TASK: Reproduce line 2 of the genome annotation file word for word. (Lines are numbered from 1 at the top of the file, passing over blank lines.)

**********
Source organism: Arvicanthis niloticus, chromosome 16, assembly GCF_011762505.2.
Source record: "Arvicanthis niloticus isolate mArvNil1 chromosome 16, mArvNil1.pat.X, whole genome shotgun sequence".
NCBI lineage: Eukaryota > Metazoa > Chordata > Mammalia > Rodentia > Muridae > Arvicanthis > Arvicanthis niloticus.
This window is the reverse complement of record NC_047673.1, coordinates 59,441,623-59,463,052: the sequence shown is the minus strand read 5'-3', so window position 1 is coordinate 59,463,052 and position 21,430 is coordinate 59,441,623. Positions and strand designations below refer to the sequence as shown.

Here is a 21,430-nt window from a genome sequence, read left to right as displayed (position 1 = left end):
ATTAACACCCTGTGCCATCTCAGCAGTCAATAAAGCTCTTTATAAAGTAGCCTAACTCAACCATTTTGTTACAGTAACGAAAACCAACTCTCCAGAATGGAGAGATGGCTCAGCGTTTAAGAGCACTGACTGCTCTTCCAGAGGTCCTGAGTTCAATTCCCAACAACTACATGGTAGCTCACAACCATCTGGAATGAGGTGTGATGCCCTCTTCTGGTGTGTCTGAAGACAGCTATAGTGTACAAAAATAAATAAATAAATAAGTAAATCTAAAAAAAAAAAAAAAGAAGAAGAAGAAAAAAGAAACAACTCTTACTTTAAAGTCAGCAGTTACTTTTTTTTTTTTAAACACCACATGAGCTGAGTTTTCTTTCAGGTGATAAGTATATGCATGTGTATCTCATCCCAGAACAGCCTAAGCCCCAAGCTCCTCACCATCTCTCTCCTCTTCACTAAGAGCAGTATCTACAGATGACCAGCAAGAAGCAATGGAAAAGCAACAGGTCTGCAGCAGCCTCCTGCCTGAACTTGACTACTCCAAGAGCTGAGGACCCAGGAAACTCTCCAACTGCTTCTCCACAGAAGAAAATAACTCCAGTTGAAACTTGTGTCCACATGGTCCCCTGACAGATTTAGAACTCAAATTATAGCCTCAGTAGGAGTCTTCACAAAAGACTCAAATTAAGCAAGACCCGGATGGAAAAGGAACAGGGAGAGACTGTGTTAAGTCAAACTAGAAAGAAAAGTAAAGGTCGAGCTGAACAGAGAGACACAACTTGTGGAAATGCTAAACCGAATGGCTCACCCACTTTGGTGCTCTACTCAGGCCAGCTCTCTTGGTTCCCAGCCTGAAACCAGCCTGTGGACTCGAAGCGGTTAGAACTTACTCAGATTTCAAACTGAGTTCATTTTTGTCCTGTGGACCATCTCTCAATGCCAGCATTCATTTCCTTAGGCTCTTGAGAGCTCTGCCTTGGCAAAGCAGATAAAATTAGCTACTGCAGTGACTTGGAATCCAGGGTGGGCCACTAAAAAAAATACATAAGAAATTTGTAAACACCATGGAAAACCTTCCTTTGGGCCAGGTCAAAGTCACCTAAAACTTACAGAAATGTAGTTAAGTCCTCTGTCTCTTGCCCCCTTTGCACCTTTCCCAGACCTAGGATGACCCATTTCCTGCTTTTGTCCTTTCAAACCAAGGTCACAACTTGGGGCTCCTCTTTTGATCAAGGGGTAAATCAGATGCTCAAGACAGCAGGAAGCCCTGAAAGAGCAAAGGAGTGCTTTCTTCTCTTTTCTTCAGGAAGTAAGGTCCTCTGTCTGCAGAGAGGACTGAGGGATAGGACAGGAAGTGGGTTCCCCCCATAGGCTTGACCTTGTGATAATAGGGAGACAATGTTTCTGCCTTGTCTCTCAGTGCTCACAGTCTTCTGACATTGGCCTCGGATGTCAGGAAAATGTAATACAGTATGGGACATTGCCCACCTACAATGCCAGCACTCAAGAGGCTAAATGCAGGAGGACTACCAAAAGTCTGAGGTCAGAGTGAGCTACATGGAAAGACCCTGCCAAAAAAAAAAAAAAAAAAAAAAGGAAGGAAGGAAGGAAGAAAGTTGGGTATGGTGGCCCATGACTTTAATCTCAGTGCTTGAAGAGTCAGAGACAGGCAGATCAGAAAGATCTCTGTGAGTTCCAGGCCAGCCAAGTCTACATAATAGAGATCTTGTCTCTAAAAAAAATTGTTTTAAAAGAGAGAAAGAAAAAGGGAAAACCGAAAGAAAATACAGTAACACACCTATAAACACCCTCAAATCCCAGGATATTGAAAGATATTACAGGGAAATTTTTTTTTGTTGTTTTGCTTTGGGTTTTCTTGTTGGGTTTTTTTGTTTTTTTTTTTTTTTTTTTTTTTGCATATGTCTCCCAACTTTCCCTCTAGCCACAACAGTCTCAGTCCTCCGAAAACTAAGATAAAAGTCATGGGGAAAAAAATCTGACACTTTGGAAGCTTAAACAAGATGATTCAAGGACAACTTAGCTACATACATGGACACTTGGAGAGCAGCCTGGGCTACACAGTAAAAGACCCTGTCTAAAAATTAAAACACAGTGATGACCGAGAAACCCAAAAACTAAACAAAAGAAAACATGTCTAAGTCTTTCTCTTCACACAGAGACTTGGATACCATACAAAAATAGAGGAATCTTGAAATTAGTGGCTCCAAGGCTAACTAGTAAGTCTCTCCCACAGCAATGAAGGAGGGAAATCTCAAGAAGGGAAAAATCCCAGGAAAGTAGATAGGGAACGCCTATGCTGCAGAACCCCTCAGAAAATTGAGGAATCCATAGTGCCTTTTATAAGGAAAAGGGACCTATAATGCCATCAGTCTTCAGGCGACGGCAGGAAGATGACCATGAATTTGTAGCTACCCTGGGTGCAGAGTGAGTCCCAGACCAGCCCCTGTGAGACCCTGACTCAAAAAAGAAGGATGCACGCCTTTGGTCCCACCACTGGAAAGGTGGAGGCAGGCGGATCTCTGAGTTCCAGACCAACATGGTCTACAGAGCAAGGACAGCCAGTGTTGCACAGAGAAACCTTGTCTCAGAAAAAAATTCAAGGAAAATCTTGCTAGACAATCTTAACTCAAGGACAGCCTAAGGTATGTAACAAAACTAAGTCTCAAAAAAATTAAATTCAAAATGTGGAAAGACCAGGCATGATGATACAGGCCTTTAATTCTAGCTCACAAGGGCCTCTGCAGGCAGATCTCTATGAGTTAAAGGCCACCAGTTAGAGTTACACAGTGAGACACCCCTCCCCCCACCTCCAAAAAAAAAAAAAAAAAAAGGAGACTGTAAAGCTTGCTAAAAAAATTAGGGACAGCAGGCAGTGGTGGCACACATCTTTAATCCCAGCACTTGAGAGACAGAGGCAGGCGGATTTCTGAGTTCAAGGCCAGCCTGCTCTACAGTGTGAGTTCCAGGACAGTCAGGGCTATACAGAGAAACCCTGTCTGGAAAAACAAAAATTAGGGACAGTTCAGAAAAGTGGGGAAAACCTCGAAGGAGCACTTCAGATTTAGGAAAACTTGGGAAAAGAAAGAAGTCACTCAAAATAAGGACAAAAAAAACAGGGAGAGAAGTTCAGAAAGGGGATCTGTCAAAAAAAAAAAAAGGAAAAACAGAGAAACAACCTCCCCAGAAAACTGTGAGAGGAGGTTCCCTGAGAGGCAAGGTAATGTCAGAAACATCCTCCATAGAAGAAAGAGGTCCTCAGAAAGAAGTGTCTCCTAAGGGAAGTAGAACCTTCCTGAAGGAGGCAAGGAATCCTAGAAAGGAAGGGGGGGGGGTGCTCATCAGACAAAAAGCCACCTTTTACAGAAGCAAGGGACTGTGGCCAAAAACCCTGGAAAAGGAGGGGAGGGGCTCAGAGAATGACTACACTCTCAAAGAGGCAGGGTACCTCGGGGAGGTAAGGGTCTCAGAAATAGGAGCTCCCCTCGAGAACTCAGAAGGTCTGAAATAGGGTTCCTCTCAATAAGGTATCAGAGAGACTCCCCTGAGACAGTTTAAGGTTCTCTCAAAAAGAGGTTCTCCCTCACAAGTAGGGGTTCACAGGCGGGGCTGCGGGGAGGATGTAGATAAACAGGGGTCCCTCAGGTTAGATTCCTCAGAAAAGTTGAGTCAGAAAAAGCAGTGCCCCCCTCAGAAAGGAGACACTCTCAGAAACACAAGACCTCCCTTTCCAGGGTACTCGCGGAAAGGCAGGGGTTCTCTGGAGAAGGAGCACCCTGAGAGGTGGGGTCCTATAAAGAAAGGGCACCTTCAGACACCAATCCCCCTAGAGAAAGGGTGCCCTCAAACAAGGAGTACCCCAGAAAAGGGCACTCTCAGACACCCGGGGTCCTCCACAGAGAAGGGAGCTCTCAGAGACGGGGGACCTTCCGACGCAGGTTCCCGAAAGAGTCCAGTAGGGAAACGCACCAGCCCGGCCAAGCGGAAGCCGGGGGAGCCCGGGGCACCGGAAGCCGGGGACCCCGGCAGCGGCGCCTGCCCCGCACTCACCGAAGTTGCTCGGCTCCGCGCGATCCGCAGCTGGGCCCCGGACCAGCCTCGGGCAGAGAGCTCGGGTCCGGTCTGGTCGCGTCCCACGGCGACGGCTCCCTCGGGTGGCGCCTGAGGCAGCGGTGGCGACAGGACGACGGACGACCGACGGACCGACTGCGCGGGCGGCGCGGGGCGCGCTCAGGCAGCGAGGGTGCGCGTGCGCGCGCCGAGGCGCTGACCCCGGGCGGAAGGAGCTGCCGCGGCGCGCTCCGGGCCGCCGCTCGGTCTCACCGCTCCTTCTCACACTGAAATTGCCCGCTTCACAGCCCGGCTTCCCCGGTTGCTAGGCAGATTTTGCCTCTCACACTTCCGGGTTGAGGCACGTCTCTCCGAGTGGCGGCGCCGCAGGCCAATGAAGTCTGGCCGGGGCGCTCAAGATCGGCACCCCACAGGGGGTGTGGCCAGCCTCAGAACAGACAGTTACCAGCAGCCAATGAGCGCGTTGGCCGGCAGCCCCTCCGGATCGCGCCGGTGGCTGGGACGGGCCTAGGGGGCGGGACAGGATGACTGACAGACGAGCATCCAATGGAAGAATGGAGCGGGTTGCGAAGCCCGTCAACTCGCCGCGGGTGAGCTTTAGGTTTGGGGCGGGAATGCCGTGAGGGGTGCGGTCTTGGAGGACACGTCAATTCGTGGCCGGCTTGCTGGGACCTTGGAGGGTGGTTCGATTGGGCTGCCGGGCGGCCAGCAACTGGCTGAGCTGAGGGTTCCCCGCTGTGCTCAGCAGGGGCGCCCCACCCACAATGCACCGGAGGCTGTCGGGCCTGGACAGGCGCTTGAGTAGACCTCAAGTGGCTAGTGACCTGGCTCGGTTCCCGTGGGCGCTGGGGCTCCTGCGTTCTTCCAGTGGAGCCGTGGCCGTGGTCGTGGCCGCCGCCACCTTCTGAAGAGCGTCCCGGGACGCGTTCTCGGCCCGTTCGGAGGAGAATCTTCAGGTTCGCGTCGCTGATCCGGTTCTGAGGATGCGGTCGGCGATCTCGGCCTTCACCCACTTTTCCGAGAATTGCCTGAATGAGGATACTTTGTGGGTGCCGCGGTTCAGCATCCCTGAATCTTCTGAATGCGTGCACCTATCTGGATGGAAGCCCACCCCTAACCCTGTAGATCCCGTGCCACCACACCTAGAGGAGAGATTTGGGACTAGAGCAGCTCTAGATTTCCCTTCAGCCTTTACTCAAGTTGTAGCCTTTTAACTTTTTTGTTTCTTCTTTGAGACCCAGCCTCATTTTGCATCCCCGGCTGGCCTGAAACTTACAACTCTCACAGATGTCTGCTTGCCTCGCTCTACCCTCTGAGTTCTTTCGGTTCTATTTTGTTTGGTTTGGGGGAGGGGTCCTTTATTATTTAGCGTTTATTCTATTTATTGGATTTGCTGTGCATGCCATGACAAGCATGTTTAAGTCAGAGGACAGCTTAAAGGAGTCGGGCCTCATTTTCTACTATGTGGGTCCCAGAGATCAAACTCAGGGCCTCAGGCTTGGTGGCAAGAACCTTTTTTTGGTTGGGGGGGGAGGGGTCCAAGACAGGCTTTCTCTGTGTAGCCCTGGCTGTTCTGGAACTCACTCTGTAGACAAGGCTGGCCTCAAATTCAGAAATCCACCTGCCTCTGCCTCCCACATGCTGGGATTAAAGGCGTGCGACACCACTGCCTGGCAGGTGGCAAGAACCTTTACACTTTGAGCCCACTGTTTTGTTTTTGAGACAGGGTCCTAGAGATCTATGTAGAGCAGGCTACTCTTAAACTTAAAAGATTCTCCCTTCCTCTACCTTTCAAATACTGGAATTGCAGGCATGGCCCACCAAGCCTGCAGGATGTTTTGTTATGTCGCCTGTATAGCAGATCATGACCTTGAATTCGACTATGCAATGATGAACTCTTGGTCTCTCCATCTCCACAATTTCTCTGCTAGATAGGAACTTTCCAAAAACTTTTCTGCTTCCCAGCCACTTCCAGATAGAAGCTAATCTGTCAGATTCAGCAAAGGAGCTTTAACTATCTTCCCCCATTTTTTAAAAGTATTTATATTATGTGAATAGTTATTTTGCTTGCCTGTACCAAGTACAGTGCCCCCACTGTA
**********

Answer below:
Source record: "Arvicanthis niloticus isolate mArvNil1 chromosome 16, mArvNil1.pat.X, whole genome shotgun sequence".